Photo Essay: Gettysburg in Color

Edwin Forbes is best known today for his work during the Civil War as a special correspondent for Frank Leslie's Illustrated Newspaper, to which he supplied a multitude of illustrations based upon his first-hand observances while embedded with the Union army. Between 1862 and 1864, Forbes' skilled hand captured some of the war's major battles, including Second Manassas, Antietam, Chancellorsville, the Wilderness, and Petersburg. At Gettysburg, Forbes yet again was an eyewitness to history, sketching the epic engagement as it unfolded.

After the war, Forbes continued to produce works based on his wartime experiences, including a series of copper etchings titled "Life Studies of the Great Army," which garnered significant acclaim upon its release in 1876. (Click here to view a selection of these etchings.) He also created a number of oil paintings, including Civil War scenes. While most of these have not survived, a dozen of these paintings—all pertaining to the Battle of Gettysburg, and presented below—are still extant, preserved today by the Library of Congress. 

  • On the battle's second day, July 2, 1863, Union general Daniel Sickles and his staff (on horseback) inspect the lines of the III Corps on the edge of the Peach Orchard. Confederate forces can be seen massing for an attack in the distance. (Credit for this and all subsequent images: Library of Congress.)

  • Confederate infantrymen advance upon Union forces positioned along the rocky slope of Little Round Top. Note how Forbes has incorrectly depicted nearby Big Round Top, which he's shown as having two peaks instead of one.

  • During the early evening hours of July 2, Confederates from Major General Edward "Allegheny" Johnson's division move against Union defenses atop Culp's Hill.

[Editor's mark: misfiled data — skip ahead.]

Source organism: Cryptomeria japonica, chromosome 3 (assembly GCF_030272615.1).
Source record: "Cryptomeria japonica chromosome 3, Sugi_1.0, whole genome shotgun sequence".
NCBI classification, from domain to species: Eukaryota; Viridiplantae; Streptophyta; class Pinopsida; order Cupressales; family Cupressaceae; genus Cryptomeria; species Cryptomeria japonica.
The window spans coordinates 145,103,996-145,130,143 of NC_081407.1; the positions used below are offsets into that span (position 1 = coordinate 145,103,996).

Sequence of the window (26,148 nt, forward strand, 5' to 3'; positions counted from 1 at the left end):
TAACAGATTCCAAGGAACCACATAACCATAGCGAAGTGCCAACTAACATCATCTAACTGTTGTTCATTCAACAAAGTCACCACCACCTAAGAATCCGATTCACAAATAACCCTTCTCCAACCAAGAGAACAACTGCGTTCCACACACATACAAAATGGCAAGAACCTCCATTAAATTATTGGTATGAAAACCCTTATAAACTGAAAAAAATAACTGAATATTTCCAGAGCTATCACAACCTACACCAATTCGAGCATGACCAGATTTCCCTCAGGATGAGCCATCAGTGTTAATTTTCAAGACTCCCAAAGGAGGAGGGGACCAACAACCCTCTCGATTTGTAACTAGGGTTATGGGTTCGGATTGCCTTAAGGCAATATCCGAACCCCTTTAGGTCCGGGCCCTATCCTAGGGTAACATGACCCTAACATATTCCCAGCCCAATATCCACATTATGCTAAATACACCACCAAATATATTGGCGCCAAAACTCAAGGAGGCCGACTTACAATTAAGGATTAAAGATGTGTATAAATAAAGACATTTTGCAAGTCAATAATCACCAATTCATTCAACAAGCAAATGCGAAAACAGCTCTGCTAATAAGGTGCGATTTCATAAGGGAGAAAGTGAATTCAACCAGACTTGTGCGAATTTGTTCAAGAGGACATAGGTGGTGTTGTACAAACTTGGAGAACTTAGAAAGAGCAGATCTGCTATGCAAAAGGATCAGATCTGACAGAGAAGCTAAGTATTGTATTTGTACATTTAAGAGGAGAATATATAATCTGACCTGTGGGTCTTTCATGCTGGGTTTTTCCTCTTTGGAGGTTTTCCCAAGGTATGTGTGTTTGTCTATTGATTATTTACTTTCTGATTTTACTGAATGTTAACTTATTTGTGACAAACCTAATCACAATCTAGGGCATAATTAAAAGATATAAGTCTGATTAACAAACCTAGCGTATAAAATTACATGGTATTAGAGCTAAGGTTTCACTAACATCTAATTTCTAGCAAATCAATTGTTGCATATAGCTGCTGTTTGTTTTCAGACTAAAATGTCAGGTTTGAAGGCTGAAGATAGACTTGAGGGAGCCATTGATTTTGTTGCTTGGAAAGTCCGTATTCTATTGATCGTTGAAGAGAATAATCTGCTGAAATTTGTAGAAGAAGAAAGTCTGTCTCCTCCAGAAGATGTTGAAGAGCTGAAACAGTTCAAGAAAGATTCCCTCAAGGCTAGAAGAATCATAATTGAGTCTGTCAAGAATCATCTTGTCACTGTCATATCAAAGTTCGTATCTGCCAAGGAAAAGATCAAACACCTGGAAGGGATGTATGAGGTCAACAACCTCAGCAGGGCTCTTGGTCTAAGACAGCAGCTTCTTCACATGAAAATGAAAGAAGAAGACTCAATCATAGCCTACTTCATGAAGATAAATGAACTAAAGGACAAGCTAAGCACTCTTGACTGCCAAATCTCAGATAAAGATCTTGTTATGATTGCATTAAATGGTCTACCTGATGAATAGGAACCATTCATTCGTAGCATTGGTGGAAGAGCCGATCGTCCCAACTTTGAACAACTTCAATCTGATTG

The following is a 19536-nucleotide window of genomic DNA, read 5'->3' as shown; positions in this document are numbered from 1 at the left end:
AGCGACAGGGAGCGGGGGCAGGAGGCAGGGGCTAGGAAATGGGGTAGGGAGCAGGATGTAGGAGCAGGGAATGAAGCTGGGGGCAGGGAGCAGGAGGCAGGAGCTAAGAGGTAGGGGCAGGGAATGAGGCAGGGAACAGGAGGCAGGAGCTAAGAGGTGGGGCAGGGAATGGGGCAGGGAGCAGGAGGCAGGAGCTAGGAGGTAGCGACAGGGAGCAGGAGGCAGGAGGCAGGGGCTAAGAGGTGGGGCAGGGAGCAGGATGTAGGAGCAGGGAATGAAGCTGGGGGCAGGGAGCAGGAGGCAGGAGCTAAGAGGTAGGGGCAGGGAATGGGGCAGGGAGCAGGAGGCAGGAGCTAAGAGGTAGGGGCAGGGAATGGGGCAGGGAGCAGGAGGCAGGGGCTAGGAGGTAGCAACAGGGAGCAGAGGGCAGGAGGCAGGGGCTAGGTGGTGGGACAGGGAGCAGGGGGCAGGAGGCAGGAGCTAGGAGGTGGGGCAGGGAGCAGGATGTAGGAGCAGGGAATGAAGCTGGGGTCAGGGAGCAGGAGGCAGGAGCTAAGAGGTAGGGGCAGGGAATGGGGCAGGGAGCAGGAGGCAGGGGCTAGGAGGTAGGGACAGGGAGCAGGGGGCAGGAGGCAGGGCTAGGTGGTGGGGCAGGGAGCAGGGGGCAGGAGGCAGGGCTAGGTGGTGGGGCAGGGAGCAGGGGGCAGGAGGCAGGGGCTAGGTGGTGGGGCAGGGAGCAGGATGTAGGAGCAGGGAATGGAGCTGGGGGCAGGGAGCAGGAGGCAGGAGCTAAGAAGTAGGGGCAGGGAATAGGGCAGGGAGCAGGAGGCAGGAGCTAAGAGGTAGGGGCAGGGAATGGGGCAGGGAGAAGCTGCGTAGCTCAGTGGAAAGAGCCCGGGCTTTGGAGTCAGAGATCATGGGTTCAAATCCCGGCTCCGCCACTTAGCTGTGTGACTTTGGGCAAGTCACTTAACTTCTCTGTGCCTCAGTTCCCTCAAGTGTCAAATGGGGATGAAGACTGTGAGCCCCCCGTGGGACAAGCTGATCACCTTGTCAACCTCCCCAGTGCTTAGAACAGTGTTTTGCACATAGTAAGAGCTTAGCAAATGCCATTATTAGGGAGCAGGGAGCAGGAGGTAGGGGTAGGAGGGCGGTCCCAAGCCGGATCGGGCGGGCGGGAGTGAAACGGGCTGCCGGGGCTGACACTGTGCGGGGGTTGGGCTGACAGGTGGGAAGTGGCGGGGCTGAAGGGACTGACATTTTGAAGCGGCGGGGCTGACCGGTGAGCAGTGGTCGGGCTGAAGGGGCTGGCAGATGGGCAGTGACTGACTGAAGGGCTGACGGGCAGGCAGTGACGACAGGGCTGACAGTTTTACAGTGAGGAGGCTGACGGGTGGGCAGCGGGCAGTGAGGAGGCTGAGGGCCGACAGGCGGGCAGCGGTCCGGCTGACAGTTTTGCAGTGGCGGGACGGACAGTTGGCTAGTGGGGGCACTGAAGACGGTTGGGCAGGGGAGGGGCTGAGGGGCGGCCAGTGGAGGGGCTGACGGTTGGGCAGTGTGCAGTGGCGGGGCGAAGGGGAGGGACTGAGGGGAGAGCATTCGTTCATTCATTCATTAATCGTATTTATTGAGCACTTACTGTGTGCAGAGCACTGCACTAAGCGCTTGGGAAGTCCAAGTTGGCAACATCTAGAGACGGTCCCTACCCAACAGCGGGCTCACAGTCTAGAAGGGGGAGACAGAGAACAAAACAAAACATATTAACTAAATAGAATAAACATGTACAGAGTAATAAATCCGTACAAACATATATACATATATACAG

• Not long after the attack on Culp's Hill began, Confederates under the command of Richard S. Ewell launched an assault against the center of the Army of the Potomac's line at Cemetery Hill. Hand-to-hand fighting ensued along the crest, where Union gunners were overrun by the swarming Rebel attack. Eventually, Union reinforcements helped beat back the threat. 

  • The fight for Culp's Hill continued into the following day. The hill's Union defenders, shown here during the morning of July 3, constructed an impressive array of breastworks behind which they fired upon the attacking Confederates. 

  • A general view of Union lines on the morning of July 3, the battle's final day.

  • Three Confederate infantry divisions advance upon the center of the Union line during the afternoon of July 3. Known to history as Pickett's Charge, the Rebel attack proceeded over nearly a mile of open ground before reaching its objective. The famed copse of trees, located at the heart of the Union position, can be seen at right; Ziegler's Grove is at left.  

  • A closer view of Pickett's Charge, shown from the Union perspective. Rebels breach the Union line at the copse of trees, pictured at center-left. Their success was short-lived, however, as Union reinforcements helped push the Confederates back. With the charge's failure, General Robert E. Lee in effect sounded the end of the 3-day battle, opting to begin readying his army for its return to the relative safety of Virginia.

  • A view from the summit of Little Round Top at 7:30 p.m. on July 3, 1863. 

  • Lee's Confederates occupy defenses near Hagerstown, Maryland, in the days following the battle in an effort to help protect the retreating Army of Northern Viriginia from approaching Union forces. 

  • Union soldiers pursue Lee's retreating army in the rain. They men depicted here are on the road near Emmitsburg, Maryland.

  • The Army of Northern Virginia crosses the Potomac River at Williamsport, Maryland. By July 14, Lee's army was back in Virginia, having lost over 23,000 men killed, wounded, captured, or missing during the Gettysburg Campaign. The victorious Union Army of the Pototac suffered nearly as many casualties, making the Battle of Gettysburg the Civil War's bloodiest.